Guide Prepared by Michael J. Cummings...©
I Could Not Stop for Death” is a lyric
poem on the theme of death. The contains six
stanzas, each with four lines.
A four-line stanza is called a quatrain. The poem
was first published in
1890 in Poems, Series 1, a collection of
Miss Dickinson's poems
that was edited by two of her friends, Mabel Loomis
Todd and Thomas Wentworth
Higginson. The editors titled the poem "Chariot."
I Could Not Stop for Death” reveals Emily
Dickinson’s calm acceptance of
death. It is surprising that she presents the
experience as being no more
frightening than receiving a gentleman caller—in
this case, her fiancé (Death
journey to the grave begins in Stanza 1, when Death
comes calling in a
carriage in which Immortality is also a passenger.
As the trip continues
in Stanza 2, the carriage
along at an easy, unhurried pace, perhaps suggesting
has arrived in the form of a disease or debility
that takes its time to
kill. Then, in Stanza 3, the author appears to
review the stages of her
life: childhood (the recess scene), maturity (the
ripe, hence, “gazing”
grain), and the descent into death (the setting
sun)–as she passes to the
other side. There, she experiences a chill because
she is not warmly dressed.
In fact, her garments are more appropriate for a
a new beginning, than for a funeral, representing an
description of the grave as her “house” indicates
how comfortable she feels
about death. There, after centuries pass, so
pleasant is her new life that
time seems to stand still, feeling “shorter than a
overall theme of the poem seems to be that death is
not to be feared since
it is a natural part of the endless cycle of nature.
Her view of death
may also reflect her personality and religious
beliefs. On the one hand,
as a spinster, she was somewhat reclusive and
introspective, tending to
dwell on loneliness and death. On the other hand, as
a Christian and a
Bible reader, she was optimistic about her ultimate
fate and appeared to
see death as a friend.
A woman who
speaks from the grave. She says she calmly accepted
death. In fact, she
seemed to welcome death as a suitor whom she planned
called for the narrator to escort her to
in the carriage.
girls at play in a schoolyard. They symbolize
childhood as a stage of life.
could not stop
stopped for me;
carriage held but just
drove, he knew
And I had
and my leisure
the school, where
in the ring;
the fields of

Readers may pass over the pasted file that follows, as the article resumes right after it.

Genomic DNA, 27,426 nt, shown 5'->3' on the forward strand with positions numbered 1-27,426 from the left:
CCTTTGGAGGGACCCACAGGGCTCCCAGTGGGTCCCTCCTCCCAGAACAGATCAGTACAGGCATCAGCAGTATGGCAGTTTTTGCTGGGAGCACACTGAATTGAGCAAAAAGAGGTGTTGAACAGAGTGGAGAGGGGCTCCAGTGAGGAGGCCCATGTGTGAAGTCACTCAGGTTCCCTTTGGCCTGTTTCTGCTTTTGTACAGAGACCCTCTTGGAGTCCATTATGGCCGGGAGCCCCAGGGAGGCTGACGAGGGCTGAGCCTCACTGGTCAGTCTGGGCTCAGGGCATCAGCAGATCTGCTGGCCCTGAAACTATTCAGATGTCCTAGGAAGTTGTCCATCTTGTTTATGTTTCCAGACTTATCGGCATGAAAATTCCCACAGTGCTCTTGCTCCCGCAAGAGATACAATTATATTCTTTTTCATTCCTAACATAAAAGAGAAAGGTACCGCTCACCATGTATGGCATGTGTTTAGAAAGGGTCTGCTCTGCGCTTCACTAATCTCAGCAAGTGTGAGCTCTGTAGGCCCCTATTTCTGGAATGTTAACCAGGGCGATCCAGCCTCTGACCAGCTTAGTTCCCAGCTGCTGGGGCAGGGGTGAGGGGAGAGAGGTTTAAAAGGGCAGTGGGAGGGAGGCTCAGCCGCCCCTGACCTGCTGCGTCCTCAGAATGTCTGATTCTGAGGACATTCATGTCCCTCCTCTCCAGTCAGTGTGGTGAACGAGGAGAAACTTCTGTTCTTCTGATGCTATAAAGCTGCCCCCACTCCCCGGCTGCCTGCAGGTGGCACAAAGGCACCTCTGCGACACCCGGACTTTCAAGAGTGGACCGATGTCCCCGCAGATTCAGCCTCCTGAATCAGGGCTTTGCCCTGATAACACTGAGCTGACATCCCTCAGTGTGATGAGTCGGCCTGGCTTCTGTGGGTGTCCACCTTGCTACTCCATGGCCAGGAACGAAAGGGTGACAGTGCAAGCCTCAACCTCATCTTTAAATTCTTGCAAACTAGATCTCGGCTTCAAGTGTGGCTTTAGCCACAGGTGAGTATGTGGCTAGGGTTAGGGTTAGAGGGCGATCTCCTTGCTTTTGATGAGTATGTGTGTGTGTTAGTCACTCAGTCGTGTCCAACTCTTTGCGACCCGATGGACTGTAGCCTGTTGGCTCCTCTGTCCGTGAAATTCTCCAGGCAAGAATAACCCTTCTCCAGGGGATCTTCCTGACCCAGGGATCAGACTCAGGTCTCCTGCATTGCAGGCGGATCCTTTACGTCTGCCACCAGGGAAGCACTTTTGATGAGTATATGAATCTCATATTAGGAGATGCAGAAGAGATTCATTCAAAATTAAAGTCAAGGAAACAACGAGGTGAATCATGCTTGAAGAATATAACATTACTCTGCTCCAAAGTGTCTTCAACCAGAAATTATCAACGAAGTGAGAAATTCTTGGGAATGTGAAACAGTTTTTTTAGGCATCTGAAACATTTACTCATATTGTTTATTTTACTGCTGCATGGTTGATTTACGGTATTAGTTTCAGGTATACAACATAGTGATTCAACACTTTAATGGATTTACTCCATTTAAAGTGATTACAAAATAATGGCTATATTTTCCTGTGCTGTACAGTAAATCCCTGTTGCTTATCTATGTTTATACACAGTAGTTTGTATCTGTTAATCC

the setting sun.
he passed us;
gossamer my gown,1
before a house4
of the ground;
was scarcely visible,
but a mound.
and yet each
shorter than the day
surmised the horses'
my gown: Thin wedding dress for the speaker's
marriage to Death.
Scarf for neck or shoulders.
Horizontal molding along the top of a wall.
. . . centuries: The length of time she has
been in the tomb.
each stanza, the first line has eight syllables (four
feet); the second,
six syllables (three feet); the third, eight syllables
(four feet); and
the fourth, six syllables (three feet). The meter
alternates between iambic
tetrameter (lines with eight syllables, or four feet)
and iambic trimeter
(lines with six syllables, or three feet). In iambic
meter, the feet (pairs
of syllables) contain an unstressed syllable followed
by a stressed syllable.
(For detailed information on meter, click
here.) The following example demonstrates the
second and fourth lines of stanzas 1, 2, 4, 5, and 6
rhyme. However, some
of the lines contain only close rhymes or eye
rhymes. In the third stanza,
there is no end rhyme, but ring (line 2) rhymes with
the penultimate words
in lines 3 and 4.
also occasionally uses internal rhyme, as in the
but just ourselves
drove, he knew no
haste (line 5)
the fields of
and chill (line 14)
the fourth stanza, the school symbolizes the morning
of life; the grain,
the midday of life and the working years; the
setting sun, the evening
of life and the death of life.
are examples of figures of speech in the poem. (For
definitions of figures
of speech, click
I could not
stop for Death (line 1)
no haste (line
labor, and my
in the ring
grain (line 11)
sun (line 12)
For only gossamer
my gown (line
in the ring;
fields of gazing
then 'tis centuries, and yet each
shorter than the day
first surmised the horses'
heads (lines 21-23)
passed the setting
View: One of the Great Poems in English
he passed us
of the sun
to a person
poet, teacher, and critic—observed
I Could Not Stop for Death" is an extraordinary
poem. In fact, he said,
it deserves to be regarded as "one of the greatest
in the English language;
it is flawless to the last detail.—Quoted
in Brown, Clarence A., and John T. Flanagan, eds. American
a College Survey. New York: McGraw-Hill, 1961,
Questions and Writing Topics
essay explaining Emily
Dickinson's views on the afterlife.
short poem on the theme
ways does Emily Dickinson's
views of death differ from those of Edgar
poem uplifting? Or do
you find it morbid? Explain your answer.